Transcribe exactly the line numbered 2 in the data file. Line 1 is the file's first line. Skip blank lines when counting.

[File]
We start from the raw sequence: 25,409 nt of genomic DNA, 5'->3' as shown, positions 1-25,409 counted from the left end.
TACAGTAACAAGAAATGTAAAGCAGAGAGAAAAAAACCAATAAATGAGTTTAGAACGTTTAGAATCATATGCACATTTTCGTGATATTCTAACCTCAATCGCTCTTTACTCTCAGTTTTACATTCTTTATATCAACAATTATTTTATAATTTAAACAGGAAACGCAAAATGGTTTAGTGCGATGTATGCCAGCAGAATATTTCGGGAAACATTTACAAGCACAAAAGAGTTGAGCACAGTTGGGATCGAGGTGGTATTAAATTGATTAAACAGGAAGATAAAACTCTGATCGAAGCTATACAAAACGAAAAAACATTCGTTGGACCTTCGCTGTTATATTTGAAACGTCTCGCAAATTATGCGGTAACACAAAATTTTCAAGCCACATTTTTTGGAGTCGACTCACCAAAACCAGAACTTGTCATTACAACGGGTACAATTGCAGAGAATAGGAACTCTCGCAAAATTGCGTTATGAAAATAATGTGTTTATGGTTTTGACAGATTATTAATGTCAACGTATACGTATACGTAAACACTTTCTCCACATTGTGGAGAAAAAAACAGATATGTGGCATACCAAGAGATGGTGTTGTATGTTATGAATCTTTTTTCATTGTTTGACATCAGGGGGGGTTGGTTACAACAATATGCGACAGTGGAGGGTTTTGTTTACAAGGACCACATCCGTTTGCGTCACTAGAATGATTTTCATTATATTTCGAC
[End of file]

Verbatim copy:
TACAGTAACAAGAAATGTAAAGCAGAGAGAAAAAAACCAATAAATGAGTTTAGAACGTTTAGAATCATATGCACATTTTCGTGATATTCTAACCTCAATCGCTCTTTACTCTCAGTTTTACATTCTTTATATCAACAATTATTTTATAATTTAAACAGGAAACGCAAAATGGTTTAGTGCGATGTATGCCAGCAGAATATTTCGGGAAACATTTACAAGCACAAAAGAGTTGAGCACAGTTGGGATCGAGGTGGTATTAAATTGATTAAACAGGAAGATAAAACTCTGATCGAAGCTATACAAAACGAAAAAACATTCGTTGGACCTTCGCTGTTATATTTGAAACGTCTCGCAAATTATGCGGTAACACAAAATTTTCAAGCCACATTTTTTGGAGTCGACTCACCAAAACCAGAACTTGTCATTACAACGGGTACAATTGCAGAGAATAGGAACTCTCGCAAAATTGCGTTATGAAAATAATGTGTTTATGGTTTTGACAGATTATTAATGTCAACGTATACGTATACGTAAACACTTTCTCCACATTGTGGAGAAAAAAACAGATATGTGGCATACCAAGAGATGGTGTTGTATGTTATGAATCTTTTTTCATTGTTTGACATCAGGGGGGGTTGGTTACAACAATATGCGACAGTGGAGGGTTTTGTTTACAAGGACCACATCCGTTTGCGTCACTAGAATGATTTTCATTATATTTCGAC